Seeking Alpha
We cover over 5K calls/quarter
Profile| Send Message|
( followers)

Ross Stores, Inc., (NASDAQ:ROST)

Q1 2006 Earnings Conference Call

May 17, 2006, 11:00 a.m. EST

Executives:

Michael Balmuth, Vice Chairman, President and CEO

Norman A. Ferber, Chairman of the Board, Ross Stores, Inc.

Gary L. Cribb, Executive Vice President and Chief Operations Officer

Michael B. O’Sullivan, Executive Vice President & Chief Administrative Officer

John G. Call, Senior Vice President and Chief Financial Officer

Katie Loughnot, Vice President of Investor Relations

Analysts:

Brian Tunick, JP Morgan

Ken Guyer, Piper Jaffray

Jeff Black, Lehman Brothers

Kimberly Greenberger, Citigroup

Paul Lejuez, Credit Suisse-North America

Dana Telsey, Telsey Advisory

Margaret Mager, Goldman Sachs & Co.

Patrick McKeever, Avondale Partners

Kim Dao, Pioneer Investments

David Mann, Johnson Rice & Company

Michael Whitfield, Hahn Capital

Operator

Good morning. Welcome to the Ross Stores’ First Quarter 2006 Earnings Release Conference Call. The call will begin with prepared comments by Michael Balmuth, Vice Chairman, President, and Chief Executive Officer, followed by a question and answer session. After the speaker’s remarks there will be a question and answer period. If you would like to ask a question during this time, please press “*” then the number “1” on your telephone keypad. If you would like to withdraw your question, please press the “#” key. At this time, I would like to turn the call over to Michael Balmuth, Vice Chairman, President, and Chief Executive Officer.

Michael Balmuth, Vice Chairman, President, and Chief Executive Officer

Good morning. Joining me on our call today are Norman Ferber, Chairman of the Board; Gary Cribb, Executive Vice President and Chief Operations Officer; Michael O’Sullivan, Executive Vice President and Chief Administrative Officer; John Call, Senior Vice President and Chief Financial Officer; and Katie Loughnot, Vice President of Investor Relations. We’ll begin our call today with a brief review of our first quarter performance followed by our outlook and guidance for second quarter of 2006. We will also discuss our longer range plans and objectives. Afterwards, we’ll be happy to respond to any questions you may have.

Before we begin, I want to note that our comments on this call will contain forward-looking statements regarding expectations about future growth and financial results and other matters that are based on management’s current forecast of aspects of the company’s future business. These forward-looking statements are subject to risks and uncertainties that could cause our actual results to differ materially from historical results or current expectations. These risk factors are detailed in today’s press release and our fiscal 2005 Form 10-K on file with the SEC.

Today, we reported 2006 first quarter earnings per share of $0.41, up 21% over $0.34 earned in the first quarter of 2005. Net earnings for the first Quarter of 2006 were $59.2 million compared to $50.1 million in the prior year. Our first quarter 2006 results are after $3.5 million or an equivalent of about $1.5 per share in stock option related expenses in connection with the adoption of FAS 123R share-based payments.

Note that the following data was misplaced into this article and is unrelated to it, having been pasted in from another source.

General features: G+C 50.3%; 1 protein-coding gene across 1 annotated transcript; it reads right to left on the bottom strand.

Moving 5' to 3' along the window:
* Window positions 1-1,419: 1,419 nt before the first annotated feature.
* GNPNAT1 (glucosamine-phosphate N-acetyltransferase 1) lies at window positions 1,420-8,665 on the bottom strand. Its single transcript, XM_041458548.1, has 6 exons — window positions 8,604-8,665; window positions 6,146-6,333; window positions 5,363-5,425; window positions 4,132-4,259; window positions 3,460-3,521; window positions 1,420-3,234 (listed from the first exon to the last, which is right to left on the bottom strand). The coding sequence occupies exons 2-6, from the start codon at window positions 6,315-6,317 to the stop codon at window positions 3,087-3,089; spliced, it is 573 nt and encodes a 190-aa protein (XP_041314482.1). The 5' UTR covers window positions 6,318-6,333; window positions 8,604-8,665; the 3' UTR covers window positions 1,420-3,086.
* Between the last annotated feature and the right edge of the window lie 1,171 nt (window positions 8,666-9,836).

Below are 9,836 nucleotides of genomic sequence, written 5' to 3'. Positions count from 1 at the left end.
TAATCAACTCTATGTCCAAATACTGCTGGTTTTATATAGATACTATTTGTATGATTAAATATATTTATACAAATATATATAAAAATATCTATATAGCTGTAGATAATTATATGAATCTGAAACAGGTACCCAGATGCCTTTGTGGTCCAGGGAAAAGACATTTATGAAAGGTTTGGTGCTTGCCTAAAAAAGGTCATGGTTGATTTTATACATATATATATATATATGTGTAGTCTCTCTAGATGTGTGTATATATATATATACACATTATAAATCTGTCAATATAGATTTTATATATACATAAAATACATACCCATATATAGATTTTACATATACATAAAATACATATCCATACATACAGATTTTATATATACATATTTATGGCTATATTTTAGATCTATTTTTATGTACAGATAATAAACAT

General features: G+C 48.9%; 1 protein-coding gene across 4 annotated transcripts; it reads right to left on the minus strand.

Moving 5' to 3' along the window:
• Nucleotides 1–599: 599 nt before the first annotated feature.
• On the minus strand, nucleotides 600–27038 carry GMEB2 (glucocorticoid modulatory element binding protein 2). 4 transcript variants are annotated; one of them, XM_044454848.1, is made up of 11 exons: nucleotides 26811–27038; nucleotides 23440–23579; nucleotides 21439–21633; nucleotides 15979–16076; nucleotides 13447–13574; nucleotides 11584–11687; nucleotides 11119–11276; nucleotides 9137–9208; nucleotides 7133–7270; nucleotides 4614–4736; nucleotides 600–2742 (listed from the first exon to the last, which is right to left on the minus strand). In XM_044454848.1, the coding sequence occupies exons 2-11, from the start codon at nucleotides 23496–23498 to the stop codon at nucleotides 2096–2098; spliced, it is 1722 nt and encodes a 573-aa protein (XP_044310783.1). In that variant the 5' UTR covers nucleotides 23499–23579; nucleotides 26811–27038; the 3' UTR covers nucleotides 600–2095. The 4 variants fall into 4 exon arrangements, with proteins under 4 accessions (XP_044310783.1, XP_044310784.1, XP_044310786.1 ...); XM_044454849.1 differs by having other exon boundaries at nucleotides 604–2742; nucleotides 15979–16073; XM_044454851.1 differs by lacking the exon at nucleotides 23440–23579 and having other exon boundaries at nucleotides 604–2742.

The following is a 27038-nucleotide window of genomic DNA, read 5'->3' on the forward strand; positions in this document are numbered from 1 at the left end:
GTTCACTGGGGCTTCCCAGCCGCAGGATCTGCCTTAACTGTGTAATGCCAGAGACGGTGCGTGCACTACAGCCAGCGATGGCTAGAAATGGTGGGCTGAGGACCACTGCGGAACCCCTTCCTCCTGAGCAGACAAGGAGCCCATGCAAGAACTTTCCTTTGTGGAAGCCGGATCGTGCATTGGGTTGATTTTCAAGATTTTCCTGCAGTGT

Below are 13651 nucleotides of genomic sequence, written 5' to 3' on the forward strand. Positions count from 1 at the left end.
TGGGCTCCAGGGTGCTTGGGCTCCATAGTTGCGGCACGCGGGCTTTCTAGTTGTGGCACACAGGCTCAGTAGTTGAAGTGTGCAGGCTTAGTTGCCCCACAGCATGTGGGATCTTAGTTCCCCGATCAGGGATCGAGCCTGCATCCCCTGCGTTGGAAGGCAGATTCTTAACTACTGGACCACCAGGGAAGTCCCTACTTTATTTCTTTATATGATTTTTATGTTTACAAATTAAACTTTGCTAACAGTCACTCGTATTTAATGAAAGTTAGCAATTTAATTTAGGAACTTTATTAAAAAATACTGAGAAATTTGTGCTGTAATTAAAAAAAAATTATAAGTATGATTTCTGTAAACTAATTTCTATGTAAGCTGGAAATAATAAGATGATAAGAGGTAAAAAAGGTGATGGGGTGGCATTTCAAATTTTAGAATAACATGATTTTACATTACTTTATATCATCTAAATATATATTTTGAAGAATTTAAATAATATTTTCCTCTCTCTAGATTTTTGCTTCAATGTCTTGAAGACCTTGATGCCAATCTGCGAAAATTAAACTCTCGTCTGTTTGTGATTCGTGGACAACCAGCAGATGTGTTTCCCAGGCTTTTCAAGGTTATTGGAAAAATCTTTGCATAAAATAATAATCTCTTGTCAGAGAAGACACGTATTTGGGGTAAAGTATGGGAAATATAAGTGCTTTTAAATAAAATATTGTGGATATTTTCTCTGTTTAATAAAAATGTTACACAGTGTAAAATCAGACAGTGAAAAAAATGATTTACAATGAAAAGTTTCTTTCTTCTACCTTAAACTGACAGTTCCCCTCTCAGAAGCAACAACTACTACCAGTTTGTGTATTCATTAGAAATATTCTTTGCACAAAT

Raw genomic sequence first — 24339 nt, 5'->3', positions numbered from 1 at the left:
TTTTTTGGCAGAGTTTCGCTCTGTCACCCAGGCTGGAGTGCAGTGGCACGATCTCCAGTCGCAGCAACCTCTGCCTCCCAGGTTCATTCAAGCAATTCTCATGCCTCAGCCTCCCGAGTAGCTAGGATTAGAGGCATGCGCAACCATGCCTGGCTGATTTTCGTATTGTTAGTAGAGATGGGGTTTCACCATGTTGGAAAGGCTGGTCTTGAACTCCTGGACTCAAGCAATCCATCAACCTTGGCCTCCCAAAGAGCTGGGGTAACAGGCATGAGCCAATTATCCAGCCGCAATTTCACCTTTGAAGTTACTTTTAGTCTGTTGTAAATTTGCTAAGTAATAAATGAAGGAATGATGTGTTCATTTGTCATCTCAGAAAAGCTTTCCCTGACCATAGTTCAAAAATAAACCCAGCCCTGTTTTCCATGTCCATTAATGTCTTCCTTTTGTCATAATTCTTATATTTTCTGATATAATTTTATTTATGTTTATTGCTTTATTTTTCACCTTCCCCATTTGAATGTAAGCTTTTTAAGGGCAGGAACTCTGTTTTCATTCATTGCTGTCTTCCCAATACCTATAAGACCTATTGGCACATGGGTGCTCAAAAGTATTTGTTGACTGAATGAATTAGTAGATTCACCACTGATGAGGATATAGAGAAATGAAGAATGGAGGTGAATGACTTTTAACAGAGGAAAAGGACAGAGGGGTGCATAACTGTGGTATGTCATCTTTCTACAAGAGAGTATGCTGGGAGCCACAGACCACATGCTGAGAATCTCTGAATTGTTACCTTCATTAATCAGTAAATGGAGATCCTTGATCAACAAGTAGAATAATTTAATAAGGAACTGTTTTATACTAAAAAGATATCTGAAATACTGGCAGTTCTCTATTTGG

Sales for the first quarter increased 15% to $1.292 billion with comparable store sales up 6% over the prior year. Strength across many geographic markets and merchandise categories drove out healthy sales gain during the first quarter. The strongest regions are during the period were the Southwest and Texas, both of which posted double digit gains in same-store sales. The best performing merchandise categories continued to be shoes, juniors, and home, which generated solid double-digit gains and comparable store sales as well.

We also realized better than expected sales gains at dd’s DISCOUNTS. First quarter consolidated operating margin before the effect of about 25 basis points in stock option related expenses expanded by about 40 basis points to 7.7%. Our improved profitability was driven mainly by a decline in distribution costs as a percent of sales and leverage on other expenses, partially offset by higher shrinkage accruals and increases in both freights and intensive compensation costs as a percent of revenue.

As noted in today’s press release, we adopted FAS 123R new accounting rules related to stock option expensing effective with our first quarter 2006 results. The portion of these new non-cash compensation charges that relates to our associates in the merchandizing and distribution organizations is included in cost of goods sold. The balance of these non-cash charges is included in selling general and administrative expenses.

The company’s operating results for the first quarter of fiscal 2006 also reflects comparable classification of the company’s cash bonus payments and restricted stock compensation cost. In prior periods, all of these expenses were included in selling general and administrative expenses. For consistent presentation with the first quarter of 2006, we are reclassifying a portion of the bonus and restricted stock expenses for prior periods including the first quarter of 2005. The reclassification for prior periods has no impact on previously reported total cost and expenses, net earnings or earnings per share. We are making corresponding adjustments to reflect these line item classifications to our previously reported quarterly operating statements for 2004 and 2005, and they are now available on the press release page of our website located at www.rossstores.com.